I encourage you to think about the idea that being both Christian and Jewish spans a huge spectrum of beliefs and practices. For instance, your son is almost by definition both, in terms of cultural heritage. Some of us born into interfaith families will choose one primary religious affiliation but continue to honor a second one. Some of us join two communities (one Jewish, one Christian) with progressive and non-exclusive theologies. Some of us find one community (such as an interfaith families community, or Unitarian Universalist community) that supports us in staying connected to both religions. And some of us, especially in the millennial generation, have no interest in formal affiliation in either religion but continue to find meaning in the ideas or practices or cultures of both.
You do not mention Dad’s Christian denomination or the denomination of the camp. I would explain to your son that if he declares Jesus as his personal savior and affiliates with an evangelical Christian denomination, then that would be a choice of Christianity and a move away from Judaism. But if he wants to learn more about Jesus as an inspiring Jewish historical figure, or about Jesus as a metaphor in some of the more progressive Christian denominations, this exploration could be compatible with a Jewish (or interfaith) identity.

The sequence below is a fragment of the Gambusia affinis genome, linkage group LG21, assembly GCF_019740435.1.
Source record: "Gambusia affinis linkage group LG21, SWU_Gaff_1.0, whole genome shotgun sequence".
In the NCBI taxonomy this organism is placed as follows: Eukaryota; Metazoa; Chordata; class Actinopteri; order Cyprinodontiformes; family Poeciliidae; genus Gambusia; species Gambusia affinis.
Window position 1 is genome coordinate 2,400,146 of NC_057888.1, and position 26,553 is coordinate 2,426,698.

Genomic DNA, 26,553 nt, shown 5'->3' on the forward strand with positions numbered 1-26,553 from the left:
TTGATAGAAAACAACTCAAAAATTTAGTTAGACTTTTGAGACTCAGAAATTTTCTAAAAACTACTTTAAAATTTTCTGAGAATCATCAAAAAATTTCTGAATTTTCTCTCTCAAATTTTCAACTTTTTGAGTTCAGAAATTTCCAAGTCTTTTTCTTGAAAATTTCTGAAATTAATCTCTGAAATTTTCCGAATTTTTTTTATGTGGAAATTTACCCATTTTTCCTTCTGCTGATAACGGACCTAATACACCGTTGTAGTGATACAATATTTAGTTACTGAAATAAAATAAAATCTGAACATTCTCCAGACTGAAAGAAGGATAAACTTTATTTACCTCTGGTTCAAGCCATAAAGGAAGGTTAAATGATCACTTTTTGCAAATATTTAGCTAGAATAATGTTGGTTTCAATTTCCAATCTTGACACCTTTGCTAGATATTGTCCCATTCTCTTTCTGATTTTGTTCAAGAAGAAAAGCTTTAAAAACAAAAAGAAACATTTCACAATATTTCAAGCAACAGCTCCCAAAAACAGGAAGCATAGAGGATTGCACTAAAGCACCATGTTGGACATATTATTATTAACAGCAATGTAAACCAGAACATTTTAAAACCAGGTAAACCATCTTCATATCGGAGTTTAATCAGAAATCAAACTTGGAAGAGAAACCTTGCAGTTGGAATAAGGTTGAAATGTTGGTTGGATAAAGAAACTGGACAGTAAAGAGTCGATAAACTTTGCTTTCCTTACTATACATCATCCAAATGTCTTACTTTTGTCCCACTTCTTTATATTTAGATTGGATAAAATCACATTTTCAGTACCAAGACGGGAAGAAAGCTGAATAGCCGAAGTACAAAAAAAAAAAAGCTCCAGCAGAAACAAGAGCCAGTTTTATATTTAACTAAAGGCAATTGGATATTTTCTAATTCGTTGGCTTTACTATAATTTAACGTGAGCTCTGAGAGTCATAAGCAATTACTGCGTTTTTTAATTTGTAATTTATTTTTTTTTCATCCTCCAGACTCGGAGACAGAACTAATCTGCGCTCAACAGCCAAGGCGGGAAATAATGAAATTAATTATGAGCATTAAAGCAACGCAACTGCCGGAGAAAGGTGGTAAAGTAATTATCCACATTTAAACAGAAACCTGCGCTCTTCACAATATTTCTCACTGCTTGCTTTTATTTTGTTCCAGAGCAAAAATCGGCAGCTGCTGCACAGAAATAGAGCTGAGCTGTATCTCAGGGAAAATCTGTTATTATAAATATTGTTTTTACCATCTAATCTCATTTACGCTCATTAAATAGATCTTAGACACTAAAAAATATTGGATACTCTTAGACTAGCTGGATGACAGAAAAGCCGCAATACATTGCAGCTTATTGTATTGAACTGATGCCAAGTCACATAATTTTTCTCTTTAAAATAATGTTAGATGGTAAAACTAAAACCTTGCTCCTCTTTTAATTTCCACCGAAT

Remember that Pew Research has found that many Americans change religions more than once in a lifetime. As a parent, I would want to determine to what degree your son’s new interest could be based on peer pressure, or evangelization, at camp. Of course, peer pressure can also be a factor in wanting a Bar Mitzvah. I do not believe it is wise to put artificial deadlines on interfaith children to choose an identity (for instance, by the time of Christian confirmation, or by the time of Bar Mitzvah). For many of us, integrating our complex religious identities is a lifelong process, a process that can be joyous as well as challenging.
I think your best course of action is to encourage your son to continue his exploration, and try to offset any external pressure he may feel to choose one religion, at this tender age. I will say that bar mitzvah preparation is an excellent opportunity to further explore his Judaism. Both of my children benefited from this process.
Susan Katz Miller is both an adult interfaith child, and an interfaith parent. She is a former Newsweek reporter, and the author of “Being Both: Embracing Two Religions in One Interfaith Family” (Beacon Press).